Klein defended his prosecutions by referring to a case where wheat giant Arthur Daniels Midland (ADM) acknowledged fixing prices.
"Technology changes, surely, and markets change, surely, but human nature doesn't really change. Businesses still have every incentive to collude and raise prices, and without the intervention of the government, they will do so," Klein said.
He played for the audience secretly taped meetings of top executives from ADM, the company that billed itself "The Supermarket to the World."
On the basis of those conversations, the Justice Department accused ADM of conspiring with other food producers to fix the price of lysine, an amino acid and an additive to animal feed. The tapes were released to the public last Friday, and showed the executives giggling as they discussed what the price of lysine should be in various markets.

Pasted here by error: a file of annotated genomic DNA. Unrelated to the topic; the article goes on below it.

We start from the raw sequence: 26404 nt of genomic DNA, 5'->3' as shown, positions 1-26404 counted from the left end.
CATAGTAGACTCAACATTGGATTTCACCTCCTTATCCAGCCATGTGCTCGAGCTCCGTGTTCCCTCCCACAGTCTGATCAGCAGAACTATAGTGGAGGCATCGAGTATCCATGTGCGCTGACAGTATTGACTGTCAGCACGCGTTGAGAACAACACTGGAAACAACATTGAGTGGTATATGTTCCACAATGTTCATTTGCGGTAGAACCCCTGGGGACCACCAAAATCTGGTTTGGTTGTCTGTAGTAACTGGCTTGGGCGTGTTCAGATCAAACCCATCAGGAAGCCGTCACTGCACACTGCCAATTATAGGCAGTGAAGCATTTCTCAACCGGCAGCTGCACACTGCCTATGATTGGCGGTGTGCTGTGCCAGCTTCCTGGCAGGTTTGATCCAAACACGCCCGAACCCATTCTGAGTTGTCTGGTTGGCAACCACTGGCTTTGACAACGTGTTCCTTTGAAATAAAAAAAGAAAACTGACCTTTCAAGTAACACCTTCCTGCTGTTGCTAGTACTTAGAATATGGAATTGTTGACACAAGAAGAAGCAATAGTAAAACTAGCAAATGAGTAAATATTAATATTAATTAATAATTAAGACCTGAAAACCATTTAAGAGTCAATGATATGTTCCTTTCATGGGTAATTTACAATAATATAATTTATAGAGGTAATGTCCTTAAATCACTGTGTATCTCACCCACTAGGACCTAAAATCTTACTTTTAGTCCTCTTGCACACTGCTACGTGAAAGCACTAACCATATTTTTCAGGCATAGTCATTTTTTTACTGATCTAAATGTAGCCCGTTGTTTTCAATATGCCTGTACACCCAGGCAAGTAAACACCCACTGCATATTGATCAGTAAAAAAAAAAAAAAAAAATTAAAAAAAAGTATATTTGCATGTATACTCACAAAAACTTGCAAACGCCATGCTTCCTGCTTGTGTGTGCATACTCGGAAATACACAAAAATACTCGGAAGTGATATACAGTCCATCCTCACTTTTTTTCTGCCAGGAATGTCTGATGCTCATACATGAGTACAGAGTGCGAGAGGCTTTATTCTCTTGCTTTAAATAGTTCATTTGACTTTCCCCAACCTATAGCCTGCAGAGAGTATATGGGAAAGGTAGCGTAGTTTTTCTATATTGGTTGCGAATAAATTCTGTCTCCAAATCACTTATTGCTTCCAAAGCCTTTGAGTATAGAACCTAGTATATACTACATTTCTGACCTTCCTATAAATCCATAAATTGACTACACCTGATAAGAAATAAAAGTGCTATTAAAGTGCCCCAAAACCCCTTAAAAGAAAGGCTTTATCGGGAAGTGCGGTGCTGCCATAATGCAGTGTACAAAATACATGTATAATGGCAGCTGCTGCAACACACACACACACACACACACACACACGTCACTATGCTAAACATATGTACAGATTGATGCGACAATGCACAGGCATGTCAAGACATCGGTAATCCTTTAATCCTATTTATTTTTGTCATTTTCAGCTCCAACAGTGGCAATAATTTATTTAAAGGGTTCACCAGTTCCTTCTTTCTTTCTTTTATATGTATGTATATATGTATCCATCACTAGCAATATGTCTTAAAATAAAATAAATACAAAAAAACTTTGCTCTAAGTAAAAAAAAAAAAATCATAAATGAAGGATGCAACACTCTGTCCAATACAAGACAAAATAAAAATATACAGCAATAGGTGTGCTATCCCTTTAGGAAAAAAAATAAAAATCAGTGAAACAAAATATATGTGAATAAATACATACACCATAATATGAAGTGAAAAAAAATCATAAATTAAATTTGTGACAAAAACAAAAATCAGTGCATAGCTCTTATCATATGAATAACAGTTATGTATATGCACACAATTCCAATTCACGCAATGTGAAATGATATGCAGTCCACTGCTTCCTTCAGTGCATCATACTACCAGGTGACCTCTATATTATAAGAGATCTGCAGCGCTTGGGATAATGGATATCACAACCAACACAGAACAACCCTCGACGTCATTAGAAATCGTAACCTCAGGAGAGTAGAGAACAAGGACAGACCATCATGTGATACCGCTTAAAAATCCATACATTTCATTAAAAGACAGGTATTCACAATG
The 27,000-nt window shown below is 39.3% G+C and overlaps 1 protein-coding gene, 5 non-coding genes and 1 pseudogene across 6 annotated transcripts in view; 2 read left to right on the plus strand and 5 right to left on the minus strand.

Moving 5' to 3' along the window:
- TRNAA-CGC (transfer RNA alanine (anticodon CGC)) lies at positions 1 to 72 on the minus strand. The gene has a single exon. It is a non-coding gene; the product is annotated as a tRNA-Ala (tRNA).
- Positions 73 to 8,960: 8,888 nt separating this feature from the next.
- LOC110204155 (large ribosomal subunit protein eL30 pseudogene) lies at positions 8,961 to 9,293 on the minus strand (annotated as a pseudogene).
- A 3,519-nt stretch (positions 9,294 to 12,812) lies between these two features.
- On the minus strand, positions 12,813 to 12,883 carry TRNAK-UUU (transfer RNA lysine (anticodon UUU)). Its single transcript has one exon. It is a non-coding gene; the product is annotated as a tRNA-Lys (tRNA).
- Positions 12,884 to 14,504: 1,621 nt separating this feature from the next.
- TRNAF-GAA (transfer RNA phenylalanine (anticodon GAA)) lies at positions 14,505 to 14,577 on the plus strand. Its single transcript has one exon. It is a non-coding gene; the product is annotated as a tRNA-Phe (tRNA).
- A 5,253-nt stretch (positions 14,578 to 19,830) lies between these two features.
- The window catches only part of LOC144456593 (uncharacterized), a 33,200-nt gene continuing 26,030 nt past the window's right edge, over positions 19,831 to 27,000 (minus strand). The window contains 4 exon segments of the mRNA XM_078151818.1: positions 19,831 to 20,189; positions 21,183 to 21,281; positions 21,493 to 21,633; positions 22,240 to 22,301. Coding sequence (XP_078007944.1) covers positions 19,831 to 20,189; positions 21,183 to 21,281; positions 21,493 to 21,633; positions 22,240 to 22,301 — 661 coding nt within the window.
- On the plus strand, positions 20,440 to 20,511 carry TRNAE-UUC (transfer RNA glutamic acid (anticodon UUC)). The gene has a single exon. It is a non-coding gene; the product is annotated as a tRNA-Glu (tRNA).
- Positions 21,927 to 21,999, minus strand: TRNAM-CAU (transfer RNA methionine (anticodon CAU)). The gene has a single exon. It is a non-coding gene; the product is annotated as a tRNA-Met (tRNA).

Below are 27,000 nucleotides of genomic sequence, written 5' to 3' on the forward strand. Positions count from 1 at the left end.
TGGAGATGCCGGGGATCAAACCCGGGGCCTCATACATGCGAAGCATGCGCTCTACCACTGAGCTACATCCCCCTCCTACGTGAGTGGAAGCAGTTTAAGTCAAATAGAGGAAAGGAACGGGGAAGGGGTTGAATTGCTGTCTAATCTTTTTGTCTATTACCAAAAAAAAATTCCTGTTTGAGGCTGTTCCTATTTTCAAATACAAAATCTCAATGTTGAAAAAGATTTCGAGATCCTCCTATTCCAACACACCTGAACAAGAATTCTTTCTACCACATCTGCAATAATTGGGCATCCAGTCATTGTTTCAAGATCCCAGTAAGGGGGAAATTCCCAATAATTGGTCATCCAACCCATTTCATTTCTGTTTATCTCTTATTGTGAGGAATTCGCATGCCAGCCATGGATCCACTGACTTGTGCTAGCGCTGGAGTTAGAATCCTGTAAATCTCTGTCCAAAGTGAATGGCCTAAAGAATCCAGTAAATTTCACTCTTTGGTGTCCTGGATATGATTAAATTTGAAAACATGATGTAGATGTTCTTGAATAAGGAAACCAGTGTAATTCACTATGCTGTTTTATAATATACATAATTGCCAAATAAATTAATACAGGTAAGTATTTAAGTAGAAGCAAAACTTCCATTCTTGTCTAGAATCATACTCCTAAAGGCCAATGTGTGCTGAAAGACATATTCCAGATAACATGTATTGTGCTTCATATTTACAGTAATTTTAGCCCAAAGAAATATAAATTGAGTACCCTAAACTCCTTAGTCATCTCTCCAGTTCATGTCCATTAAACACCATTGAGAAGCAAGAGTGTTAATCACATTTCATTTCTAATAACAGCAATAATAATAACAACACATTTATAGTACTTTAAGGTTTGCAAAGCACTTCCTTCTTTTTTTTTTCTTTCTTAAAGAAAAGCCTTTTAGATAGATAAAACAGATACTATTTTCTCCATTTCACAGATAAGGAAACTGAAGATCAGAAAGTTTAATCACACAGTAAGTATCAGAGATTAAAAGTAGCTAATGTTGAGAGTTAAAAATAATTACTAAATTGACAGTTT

In the tapes, the executives agreed to stagger their departures from the meeting so not to attract suspicion.
At one point, one of the executives joked an empty seat was being reserved for a FBI agent.
Listening to the tapes with the audience, Klein concluded the ADM case shows the need for strong governmental oversight of big business.
"What you were watching was by people who knew their behavior was illegal and posed substantial risks to the company. Can you imagine what they would do if it weren't illegal?" Klein said.
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